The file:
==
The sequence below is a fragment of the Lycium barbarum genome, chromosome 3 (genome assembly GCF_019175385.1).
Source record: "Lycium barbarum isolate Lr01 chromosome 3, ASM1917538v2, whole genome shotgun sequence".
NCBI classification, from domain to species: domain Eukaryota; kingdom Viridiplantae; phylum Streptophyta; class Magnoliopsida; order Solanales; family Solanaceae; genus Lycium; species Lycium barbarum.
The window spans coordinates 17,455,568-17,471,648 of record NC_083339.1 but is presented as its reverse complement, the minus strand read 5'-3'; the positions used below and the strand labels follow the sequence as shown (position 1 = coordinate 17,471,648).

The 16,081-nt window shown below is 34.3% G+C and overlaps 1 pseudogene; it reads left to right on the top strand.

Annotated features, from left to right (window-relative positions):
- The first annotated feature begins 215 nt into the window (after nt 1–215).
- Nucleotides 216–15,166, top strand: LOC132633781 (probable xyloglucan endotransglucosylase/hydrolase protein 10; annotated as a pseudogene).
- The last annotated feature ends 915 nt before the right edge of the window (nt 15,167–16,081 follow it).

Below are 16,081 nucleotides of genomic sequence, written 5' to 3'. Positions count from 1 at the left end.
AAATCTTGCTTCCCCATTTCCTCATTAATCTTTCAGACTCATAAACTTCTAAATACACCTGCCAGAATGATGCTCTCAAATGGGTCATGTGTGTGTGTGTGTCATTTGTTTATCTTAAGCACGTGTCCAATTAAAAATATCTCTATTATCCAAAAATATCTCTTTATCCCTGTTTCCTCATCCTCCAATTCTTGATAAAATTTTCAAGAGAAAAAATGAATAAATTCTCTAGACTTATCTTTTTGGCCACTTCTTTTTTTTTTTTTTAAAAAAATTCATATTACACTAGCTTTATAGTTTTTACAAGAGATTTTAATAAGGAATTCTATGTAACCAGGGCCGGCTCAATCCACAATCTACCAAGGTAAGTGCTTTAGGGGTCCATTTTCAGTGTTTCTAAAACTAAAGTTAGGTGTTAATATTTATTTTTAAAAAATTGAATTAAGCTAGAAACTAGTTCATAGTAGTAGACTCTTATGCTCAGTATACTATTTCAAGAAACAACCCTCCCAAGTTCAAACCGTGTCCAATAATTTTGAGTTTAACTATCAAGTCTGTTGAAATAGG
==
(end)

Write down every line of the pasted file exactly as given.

The sequence below is a fragment of the Lycium barbarum genome, chromosome 3 (genome assembly GCF_019175385.1).
Source record: "Lycium barbarum isolate Lr01 chromosome 3, ASM1917538v2, whole genome shotgun sequence".
NCBI classification, from domain to species: domain Eukaryota; kingdom Viridiplantae; phylum Streptophyta; class Magnoliopsida; order Solanales; family Solanaceae; genus Lycium; species Lycium barbarum.
The window spans coordinates 17,455,568-17,471,648 of record NC_083339.1 but is presented as its reverse complement, the minus strand read 5'-3'; the positions used below and the strand labels follow the sequence as shown (position 1 = coordinate 17,471,648).

The 16,081-nt window shown below is 34.3% G+C and overlaps 1 pseudogene; it reads left to right on the top strand.

Annotated features, from left to right (window-relative positions):
- The first annotated feature begins 215 nt into the window (after nt 1–215).
- Nucleotides 216–15,166, top strand: LOC132633781 (probable xyloglucan endotransglucosylase/hydrolase protein 10; annotated as a pseudogene).
- The last annotated feature ends 915 nt before the right edge of the window (nt 15,167–16,081 follow it).

Below are 16,081 nucleotides of genomic sequence, written 5' to 3'. Positions count from 1 at the left end.
AAATCTTGCTTCCCCATTTCCTCATTAATCTTTCAGACTCATAAACTTCTAAATACACCTGCCAGAATGATGCTCTCAAATGGGTCATGTGTGTGTGTGTGTCATTTGTTTATCTTAAGCACGTGTCCAATTAAAAATATCTCTATTATCCAAAAATATCTCTTTATCCCTGTTTCCTCATCCTCCAATTCTTGATAAAATTTTCAAGAGAAAAAATGAATAAATTCTCTAGACTTATCTTTTTGGCCACTTCTTTTTTTTTTTTTTAAAAAAATTCATATTACACTAGCTTTATAGTTTTTACAAGAGATTTTAATAAGGAATTCTATGTAACCAGGGCCGGCTCAATCCACAATCTACCAAGGTAAGTGCTTTAGGGGTCCATTTTCAGTGTTTCTAAAACTAAAGTTAGGTGTTAATATTTATTTTTAAAAAATTGAATTAAGCTAGAAACTAGTTCATAGTAGTAGACTCTTATGCTCAGTATACTATTTCAAGAAACAACCCTCCCAAGTTCAAACCGTGTCCAATAATTTTGAGTTTAACTATCAAGTCTGTTGAAATAGG